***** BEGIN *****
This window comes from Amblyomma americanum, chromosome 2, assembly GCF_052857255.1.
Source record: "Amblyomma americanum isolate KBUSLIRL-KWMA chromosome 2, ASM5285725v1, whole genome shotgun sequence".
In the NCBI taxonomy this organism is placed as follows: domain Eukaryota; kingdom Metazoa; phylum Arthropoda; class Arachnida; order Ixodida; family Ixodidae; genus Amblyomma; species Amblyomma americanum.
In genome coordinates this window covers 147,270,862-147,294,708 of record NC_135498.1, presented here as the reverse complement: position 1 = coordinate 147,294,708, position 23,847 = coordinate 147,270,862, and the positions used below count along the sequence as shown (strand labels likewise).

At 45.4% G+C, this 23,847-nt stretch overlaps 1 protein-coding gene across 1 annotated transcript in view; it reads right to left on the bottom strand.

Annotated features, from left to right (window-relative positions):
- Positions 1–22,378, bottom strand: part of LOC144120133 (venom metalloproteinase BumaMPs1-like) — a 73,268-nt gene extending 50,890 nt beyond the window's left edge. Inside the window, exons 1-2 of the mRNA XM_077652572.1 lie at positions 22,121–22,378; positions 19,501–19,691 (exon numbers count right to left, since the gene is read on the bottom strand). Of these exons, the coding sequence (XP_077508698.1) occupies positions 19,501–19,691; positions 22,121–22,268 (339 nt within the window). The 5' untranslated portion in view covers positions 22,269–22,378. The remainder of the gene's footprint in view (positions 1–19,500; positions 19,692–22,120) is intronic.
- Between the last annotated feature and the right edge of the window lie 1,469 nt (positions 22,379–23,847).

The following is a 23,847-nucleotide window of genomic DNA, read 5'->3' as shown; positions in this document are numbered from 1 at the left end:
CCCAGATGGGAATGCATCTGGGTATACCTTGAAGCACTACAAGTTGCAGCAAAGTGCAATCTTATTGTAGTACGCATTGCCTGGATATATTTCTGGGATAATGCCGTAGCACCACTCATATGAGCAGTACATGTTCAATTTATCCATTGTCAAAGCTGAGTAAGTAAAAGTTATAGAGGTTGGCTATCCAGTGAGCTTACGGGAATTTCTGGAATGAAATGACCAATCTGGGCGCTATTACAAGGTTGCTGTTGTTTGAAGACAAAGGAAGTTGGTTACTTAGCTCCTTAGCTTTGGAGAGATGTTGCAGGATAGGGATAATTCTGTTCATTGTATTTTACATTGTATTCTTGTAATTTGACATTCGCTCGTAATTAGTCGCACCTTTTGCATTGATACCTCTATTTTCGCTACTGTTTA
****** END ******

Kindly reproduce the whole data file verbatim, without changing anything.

This window comes from Amblyomma americanum, chromosome 2, assembly GCF_052857255.1.
Source record: "Amblyomma americanum isolate KBUSLIRL-KWMA chromosome 2, ASM5285725v1, whole genome shotgun sequence".
In the NCBI taxonomy this organism is placed as follows: domain Eukaryota; kingdom Metazoa; phylum Arthropoda; class Arachnida; order Ixodida; family Ixodidae; genus Amblyomma; species Amblyomma americanum.
In genome coordinates this window covers 147,270,862-147,294,708 of record NC_135498.1, presented here as the reverse complement: position 1 = coordinate 147,294,708, position 23,847 = coordinate 147,270,862, and the positions used below count along the sequence as shown (strand labels likewise).

At 45.4% G+C, this 23,847-nt stretch overlaps 1 protein-coding gene across 1 annotated transcript in view; it reads right to left on the bottom strand.

Annotated features, from left to right (window-relative positions):
- Positions 1–22,378, bottom strand: part of LOC144120133 (venom metalloproteinase BumaMPs1-like) — a 73,268-nt gene extending 50,890 nt beyond the window's left edge. Inside the window, exons 1-2 of the mRNA XM_077652572.1 lie at positions 22,121–22,378; positions 19,501–19,691 (exon numbers count right to left, since the gene is read on the bottom strand). Of these exons, the coding sequence (XP_077508698.1) occupies positions 19,501–19,691; positions 22,121–22,268 (339 nt within the window). The 5' untranslated portion in view covers positions 22,269–22,378. The remainder of the gene's footprint in view (positions 1–19,500; positions 19,692–22,120) is intronic.
- Between the last annotated feature and the right edge of the window lie 1,469 nt (positions 22,379–23,847).

The following is a 23,847-nucleotide window of genomic DNA, read 5'->3' as shown; positions in this document are numbered from 1 at the left end:
CCCAGATGGGAATGCATCTGGGTATACCTTGAAGCACTACAAGTTGCAGCAAAGTGCAATCTTATTGTAGTACGCATTGCCTGGATATATTTCTGGGATAATGCCGTAGCACCACTCATATGAGCAGTACATGTTCAATTTATCCATTGTCAAAGCTGAGTAAGTAAAAGTTATAGAGGTTGGCTATCCAGTGAGCTTACGGGAATTTCTGGAATGAAATGACCAATCTGGGCGCTATTACAAGGTTGCTGTTGTTTGAAGACAAAGGAAGTTGGTTACTTAGCTCCTTAGCTTTGGAGAGATGTTGCAGGATAGGGATAATTCTGTTCATTGTATTTTACATTGTATTCTTGTAATTTGACATTCGCTCGTAATTAGTCGCACCTTTTGCATTGATACCTCTATTTTCGCTACTGTTTA